By Patrick Donnelly
Ask not what the Bruins can do for you. Ask what you can do for the Bruins… Jakob Forsbacka-Karlsson and the Bruins agreed to a three-year entry-level contract on Sunday afternoon after a huge win against the Chicago Blackhawks. JFK is expected to report to Boston during the week where he will practice prior to Tuesday’s game against Tampa Bay and will be available to make his debut that night, Thursday night against Ottawa, Saturday afternoon against Washington, or maybe even the playoffs. Personally, I cannot wait to see the novel of a last name that is Forsbacka-Karlsson stitched onto a Bruins jersey. Remember how Jarrod Saltalamacchia’s jersey looked when he was with the Red Sox? Yeah, get ready for a new and improved version of that. Great names are just made for Boston.
Initial reports pointed towards JFK leaving BU and turning pro no matter what, but last week’s reports indicated the 6’1” 192 lb righty would return to Comm Ave for his junior season. After meeting with the savvy Swede during the day on Friday, Don Sweeney has convinced Forsbacka-Karlsson to forgo the rest of his college career at BU after two impressive seasons under head coach Dave Quinn.
The Bruins’ second round pick (45th overall) of the 2015 draft, JFK was exceptional in his time at BU, serving as an alternate captain this past season and totaling 63 points (24 goals and 39 assists) in 78 games on Comm Ave. Drawing comparisons to Patrice Bergeron and Jonathan Toews, JFK is extremely reliable in his own zone, an incredibly smart player, a gifted playmaker, a slick skater, and can can put the puck in the net. The newcomer played top power play and penalty kill minutes, blocked the second most shots on the team (35), and was one of the best in the faceoff circle. The signing means that the former BU Terrier will burn the first year of the ELC as it begins in the current 2016-17 season.
It remains to be seen where and when JFK will slot into the lineup, but it is likely a high possibility he makes his NHL debut sometime in these final three games of the regular season or the playoffs. Why? Because you don’t just burn a year of a contract just to not play the kid. The 20 year-old could slide into a bottom-six role either challenging Ryan Spooner at his natural center position or on the wing. If JFK slots in at center, Spooner or Riley Nash would be pushed to the wing while a bottom-six winger (probably not named Dominic Moore, Noel Acciari or Drew Stafford, so I’m looking at you Matt Beleskey/Jimmy Hayes) would become a consistent scratch from the lineup. I will be so bold as to predict a third line combination of Spooner-JFK-Stafford with the fourth line trio of Moore-Nash-Acciari staying the same.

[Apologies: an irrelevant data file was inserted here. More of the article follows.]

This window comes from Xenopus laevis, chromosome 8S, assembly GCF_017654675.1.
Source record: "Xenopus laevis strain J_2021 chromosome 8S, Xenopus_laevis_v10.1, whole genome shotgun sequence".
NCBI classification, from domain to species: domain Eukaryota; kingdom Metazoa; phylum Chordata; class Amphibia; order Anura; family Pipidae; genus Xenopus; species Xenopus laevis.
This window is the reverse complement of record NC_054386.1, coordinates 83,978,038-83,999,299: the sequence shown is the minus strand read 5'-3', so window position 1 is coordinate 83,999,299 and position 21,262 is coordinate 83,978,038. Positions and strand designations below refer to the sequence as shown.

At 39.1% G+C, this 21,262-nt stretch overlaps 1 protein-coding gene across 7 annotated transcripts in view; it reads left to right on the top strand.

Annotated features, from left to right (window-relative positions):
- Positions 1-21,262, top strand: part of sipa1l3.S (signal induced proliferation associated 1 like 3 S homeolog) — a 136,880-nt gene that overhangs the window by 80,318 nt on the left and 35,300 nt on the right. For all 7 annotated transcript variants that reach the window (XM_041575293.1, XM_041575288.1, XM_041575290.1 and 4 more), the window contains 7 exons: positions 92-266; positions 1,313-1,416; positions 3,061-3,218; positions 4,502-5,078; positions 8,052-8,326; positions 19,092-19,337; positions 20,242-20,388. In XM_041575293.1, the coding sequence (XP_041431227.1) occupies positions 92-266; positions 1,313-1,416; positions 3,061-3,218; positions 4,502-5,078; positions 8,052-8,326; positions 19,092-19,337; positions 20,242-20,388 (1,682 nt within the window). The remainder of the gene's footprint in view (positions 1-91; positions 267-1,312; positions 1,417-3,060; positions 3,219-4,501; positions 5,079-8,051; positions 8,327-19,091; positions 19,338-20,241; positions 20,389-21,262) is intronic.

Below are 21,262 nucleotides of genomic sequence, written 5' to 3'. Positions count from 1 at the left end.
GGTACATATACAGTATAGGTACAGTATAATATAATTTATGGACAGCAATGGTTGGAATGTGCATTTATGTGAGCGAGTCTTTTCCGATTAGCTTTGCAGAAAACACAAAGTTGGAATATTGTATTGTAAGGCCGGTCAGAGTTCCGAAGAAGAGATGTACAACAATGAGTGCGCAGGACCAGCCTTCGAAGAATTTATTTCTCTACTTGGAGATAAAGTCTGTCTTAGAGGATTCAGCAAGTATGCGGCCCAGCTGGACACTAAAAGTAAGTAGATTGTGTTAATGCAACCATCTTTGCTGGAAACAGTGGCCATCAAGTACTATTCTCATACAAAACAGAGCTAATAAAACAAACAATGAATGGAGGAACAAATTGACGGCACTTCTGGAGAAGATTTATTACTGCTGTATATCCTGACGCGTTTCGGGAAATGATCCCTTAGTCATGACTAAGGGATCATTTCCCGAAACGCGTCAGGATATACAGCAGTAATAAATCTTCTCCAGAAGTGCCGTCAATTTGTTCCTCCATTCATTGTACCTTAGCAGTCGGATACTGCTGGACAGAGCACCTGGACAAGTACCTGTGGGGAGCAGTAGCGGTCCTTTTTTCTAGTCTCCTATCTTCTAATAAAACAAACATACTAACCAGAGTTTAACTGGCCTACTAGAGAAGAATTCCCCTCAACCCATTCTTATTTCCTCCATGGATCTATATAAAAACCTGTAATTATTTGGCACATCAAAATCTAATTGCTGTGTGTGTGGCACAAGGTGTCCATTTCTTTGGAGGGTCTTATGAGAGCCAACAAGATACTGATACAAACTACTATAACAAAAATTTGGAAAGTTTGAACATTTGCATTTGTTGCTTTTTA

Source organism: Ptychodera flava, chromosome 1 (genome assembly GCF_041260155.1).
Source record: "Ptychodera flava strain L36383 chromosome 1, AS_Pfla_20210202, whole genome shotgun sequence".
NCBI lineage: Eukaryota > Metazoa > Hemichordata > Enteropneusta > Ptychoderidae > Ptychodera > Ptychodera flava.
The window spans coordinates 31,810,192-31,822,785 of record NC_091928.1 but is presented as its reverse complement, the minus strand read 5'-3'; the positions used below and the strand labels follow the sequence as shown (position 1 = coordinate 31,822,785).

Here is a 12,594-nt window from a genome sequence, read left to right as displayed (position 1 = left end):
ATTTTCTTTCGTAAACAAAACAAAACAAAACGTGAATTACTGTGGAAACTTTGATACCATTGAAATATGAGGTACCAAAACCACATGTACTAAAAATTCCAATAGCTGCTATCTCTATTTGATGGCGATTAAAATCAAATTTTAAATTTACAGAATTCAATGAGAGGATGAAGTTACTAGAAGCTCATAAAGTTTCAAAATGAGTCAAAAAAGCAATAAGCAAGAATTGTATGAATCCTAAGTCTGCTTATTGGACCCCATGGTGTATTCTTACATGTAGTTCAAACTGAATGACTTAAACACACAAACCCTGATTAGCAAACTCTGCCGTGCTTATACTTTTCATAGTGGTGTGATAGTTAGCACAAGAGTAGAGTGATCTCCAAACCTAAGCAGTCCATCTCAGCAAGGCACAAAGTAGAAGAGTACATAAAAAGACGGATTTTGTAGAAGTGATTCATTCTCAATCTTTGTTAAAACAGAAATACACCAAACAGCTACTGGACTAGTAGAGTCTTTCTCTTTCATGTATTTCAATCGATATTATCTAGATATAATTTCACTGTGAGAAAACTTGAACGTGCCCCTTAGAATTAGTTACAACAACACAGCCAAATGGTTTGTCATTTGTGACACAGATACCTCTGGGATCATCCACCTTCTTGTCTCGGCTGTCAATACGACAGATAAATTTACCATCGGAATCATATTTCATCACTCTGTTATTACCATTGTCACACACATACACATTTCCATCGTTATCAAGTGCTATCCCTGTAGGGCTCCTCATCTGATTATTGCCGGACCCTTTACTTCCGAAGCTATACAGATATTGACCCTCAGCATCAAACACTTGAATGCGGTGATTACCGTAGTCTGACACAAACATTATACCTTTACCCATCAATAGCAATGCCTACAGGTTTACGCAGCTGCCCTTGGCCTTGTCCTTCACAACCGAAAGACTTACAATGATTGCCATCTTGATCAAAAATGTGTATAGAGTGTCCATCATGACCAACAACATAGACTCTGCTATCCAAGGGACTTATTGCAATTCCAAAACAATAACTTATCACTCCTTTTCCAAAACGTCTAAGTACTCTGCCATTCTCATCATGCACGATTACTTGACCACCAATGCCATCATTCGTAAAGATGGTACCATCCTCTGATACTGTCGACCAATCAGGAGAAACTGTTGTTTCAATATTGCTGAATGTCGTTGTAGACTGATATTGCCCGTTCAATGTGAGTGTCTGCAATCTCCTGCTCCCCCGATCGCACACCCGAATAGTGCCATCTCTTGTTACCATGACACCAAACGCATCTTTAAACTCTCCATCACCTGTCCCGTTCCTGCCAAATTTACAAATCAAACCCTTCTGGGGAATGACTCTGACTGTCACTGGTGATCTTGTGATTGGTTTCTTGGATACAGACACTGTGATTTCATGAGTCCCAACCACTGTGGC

Given Bruce Cassidy’s nature to keep certain pairs together (i.e. David Krejci and David Pastrnak, Patrice Bergeron and Brad Marchand, Ryan Spooner and Frank Vatrano), I wouldn’t doubt the possibility of inserting JFK either on the wing alongside the two Davids, the wing next to Spooner and Stafford (while Vatrano is still hurt), or even on the right of Bergeron and Marchand. That last combination is a bit of stretch, but with JFK’s creativity with the puck and solid two-way abilities, he could prove a more than viable option at wing in the short term future. As far as this goes, it may be best to put JFK on the fourth line to give him the easiest transition to wing as he has only played center during his career.
Some may be wondering as to why JFK is with the big club instead of Charlie McAvoy, who has two assists through his first two AHL games. The simplest reason is probably the fact that the Bruins have had next to no production whatsoever from the bottom-six forwards this season, Frank Vatrano is currently on the shelf due to injury, and the defense, which has played fairly well in front during this winning streak, has a clean bill of health. Also, as a forward, the Stockholm native won’t face nearly as big of a learning curve at the NHL level that McAvoy would as a defenseman even if JFK were to have the defensive responsibilities of a center. Since McAvoy has impressed in his first few games with Providence, he may see an ELC and a call to Boston headed his way soon enough as Sweeney was in the building on Sunday to evaluate his coveted prospect. Cassidy could play it safe and not try JFK in the lineup until the Bruins clinch a playoff spot or begin the postseason as the Bruins are still jockeying for a spot; however, Forsbacka-Karlsson may be just what the Bruins need to push them over the brink and into the playoffs.
The Bruins, riding a five-game win streak, currently sit at second in the Atlantic with 92 points and will close the season with a three game homestand starting with the Lightning, followed by the Senators, then the Capitals. Tuesday’s game against the Lightning will be absolutely huge as a win could all but bury Tampa Bay in the playoff race and potentially secure a playoff spot for the B’s. If the playoffs were to start right now, the Bruins would host Toronto in the first round. A win in regulation against Tampa Bay on Tuesday night will clinch a playoff spot for Boston. Yes, playoff hockey looks to be coming back to Causeway Street. Let’s not celebrate too quickly; there are still three games to be played to close the season.